U.K. Money Manager Starts New Fund to Buy Yuan Bonds in China
(Bloomberg) -- Stephen Jen, known in investing circles for his “dollar smile” approach to evaluating the greenback, has stepped up his bet on the Chinese currency that’s trying to unseat its U.S. rival in global finance.
Jen’s London-based asset manager Eurizon SLJ Capital on Tuesday announced a new bond fund focused on yuan-denominated assets, while another product will buy local-currency debt from emerging-market nations. Eurizon SLJ is part of Intesa Sanpaolo SpA’s asset management division, which manages about 350 billion euros ($425 billion) across 25 countries, according to its website.
The launch comes at a time when yield-seeking investors turn their attention to China’s outperforming economy. Foreign funds are pumping in record cash, adding to their bond holdings at the fastest pace on record in January. And no wonder -- the yield gap between 10-year China and U.S. sovereign notes in December reached the widest ever in data going back to 2005.
Part of the appeal of yuan-denominated assets, Jen said, is that China is increasingly being viewed as a haven in times of turmoil -- a role that has long been filled by the dollar and other assets.
“In risk-off episodes in the past 20 years, Chinese bonds have reliably rallied,” Jen wrote in an email. There are “very few safe-haven assets that carry any meaningful yield. If we look around the world, all yields have collapsed, making the 3.0-3.5% annual return on sovereign debt in China that much more interesting.”
Jen developed the dollar-smile framework in the early 2000s, based around the idea that the greenback tends to appreciate in two scenarios: when crises fuel demand for havens, and when U.S. growth outperforms the rest of the world. While Jen is by no means now abandoning the U.S. currency, his latest move does reflect the yuan’s growing prominence among investors as the country opens up its markets to foreigners.
The yuan was little changed at 6.4616 per dollar around noon in Shanghai Wednesday.
The rising interest in Chinese bonds are twofold: the 10-year government securities offer yields of 3.25%, compared with U.S. equivalents of 1.35% and German bunds at -0.32%. In addition, the assets add diversification to the portfolios of global investors. Foreigners currently hold about 2 trillion yuan of onshore government bonds, or about 4% of the amount outstanding.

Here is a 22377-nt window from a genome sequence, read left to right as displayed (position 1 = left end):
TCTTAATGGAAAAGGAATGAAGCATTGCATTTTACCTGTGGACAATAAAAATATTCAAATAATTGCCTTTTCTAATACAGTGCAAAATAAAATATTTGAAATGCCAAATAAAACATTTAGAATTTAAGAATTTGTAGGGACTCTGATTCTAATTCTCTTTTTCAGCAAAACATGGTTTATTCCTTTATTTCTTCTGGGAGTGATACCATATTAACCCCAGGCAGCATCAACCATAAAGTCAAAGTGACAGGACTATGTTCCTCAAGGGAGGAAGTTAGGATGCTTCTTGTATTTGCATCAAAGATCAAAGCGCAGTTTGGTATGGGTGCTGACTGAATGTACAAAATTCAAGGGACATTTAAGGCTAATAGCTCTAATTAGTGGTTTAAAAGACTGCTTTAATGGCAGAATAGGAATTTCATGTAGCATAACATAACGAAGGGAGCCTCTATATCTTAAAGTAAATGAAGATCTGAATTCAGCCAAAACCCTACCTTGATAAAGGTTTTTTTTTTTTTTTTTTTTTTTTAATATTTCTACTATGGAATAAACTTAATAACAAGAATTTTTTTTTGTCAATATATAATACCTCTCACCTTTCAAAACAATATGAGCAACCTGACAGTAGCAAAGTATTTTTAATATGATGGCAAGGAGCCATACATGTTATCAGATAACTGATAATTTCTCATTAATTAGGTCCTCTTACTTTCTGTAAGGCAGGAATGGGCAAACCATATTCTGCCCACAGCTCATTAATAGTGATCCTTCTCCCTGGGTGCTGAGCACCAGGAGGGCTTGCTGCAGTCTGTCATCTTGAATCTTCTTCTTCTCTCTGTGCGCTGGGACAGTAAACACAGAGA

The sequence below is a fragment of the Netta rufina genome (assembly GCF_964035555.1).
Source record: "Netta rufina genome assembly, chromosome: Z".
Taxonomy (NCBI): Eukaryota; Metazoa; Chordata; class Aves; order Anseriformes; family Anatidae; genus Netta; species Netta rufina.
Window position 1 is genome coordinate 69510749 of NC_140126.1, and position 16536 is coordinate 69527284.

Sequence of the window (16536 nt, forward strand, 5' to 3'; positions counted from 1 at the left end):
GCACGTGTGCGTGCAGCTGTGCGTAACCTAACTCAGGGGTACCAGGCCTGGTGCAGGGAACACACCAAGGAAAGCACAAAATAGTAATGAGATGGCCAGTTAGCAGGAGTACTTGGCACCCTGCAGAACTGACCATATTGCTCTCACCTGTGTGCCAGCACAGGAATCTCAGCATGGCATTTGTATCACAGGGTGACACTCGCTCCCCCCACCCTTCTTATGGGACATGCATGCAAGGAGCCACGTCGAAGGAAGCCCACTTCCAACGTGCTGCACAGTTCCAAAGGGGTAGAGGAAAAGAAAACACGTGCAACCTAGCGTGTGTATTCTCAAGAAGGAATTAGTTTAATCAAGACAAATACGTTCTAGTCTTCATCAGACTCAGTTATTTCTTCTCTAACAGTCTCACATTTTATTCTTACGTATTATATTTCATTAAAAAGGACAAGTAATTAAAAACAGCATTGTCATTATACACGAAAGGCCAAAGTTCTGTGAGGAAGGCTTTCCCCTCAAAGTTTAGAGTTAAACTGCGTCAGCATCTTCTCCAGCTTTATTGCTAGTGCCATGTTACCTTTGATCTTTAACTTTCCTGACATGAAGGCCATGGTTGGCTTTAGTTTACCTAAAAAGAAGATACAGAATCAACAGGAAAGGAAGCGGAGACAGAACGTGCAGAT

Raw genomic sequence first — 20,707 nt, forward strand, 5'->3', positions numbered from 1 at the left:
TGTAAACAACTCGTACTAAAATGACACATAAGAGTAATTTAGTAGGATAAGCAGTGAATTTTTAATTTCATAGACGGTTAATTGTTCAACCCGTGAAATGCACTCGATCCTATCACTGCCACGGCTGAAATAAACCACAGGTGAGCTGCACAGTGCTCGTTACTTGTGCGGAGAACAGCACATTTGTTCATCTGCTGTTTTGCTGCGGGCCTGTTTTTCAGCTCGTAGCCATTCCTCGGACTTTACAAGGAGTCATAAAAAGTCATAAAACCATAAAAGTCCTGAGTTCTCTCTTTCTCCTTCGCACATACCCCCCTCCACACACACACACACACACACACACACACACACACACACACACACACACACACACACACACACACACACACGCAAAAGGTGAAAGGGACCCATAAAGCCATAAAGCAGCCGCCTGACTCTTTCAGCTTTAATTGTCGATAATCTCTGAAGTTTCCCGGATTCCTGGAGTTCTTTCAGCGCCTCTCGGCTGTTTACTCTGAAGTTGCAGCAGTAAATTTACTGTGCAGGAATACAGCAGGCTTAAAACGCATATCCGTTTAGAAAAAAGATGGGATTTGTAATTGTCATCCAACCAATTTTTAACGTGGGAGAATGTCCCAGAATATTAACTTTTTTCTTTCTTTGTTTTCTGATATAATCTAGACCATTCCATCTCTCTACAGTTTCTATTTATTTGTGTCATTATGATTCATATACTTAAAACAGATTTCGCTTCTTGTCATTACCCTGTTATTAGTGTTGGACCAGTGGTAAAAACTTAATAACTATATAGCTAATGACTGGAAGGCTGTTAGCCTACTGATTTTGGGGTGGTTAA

Still, investors must surmount obstacles to invest in China’s bonds, including strict capital controls. Curbs were tightened at the end of 2016 as a plunging yuan and stock market triggered outflows. Such restrictions are concerning to some funds as the curbs could make it harder for them to repatriate cash overseas. In recent months, however, there are signs that officials are starting to ease controls.
Foreign investors bought more than 1 trillion yuan of Chinese bonds in the interbank market last year, the fastest pace on record. Apart from a strong yuan and economic recovery, the inflows were also driven by global index compilers including yuan debt into their major gauges.
The long-only Eurizon SLJ Bond Aggregate RMB Fund will be managed by Jen and Monica Wang, and will invest in a diversified set of renminbi-denominated debt traded on the China Interbank Bond Market or in other regulated markets in China and Hong Kong. The Eurizon SLJ Local Emerging Markets Debt Fund will be managed by Yasmine Ravai and Alan Wilson, and will invest in sovereign, credit and derivative bonds issued in local currencies in the 19 emerging markets that make up the JPMorgan GBI EM Global Diversified Index.
Both funds will be registered in the U.K.
“Given the demographic trend and the need for European/British savers to earn a meaningful risk-adjusted return on their savings, there will continue to be significant demand from this part of the world for higher-yielding investments elsewhere,” Jen said.
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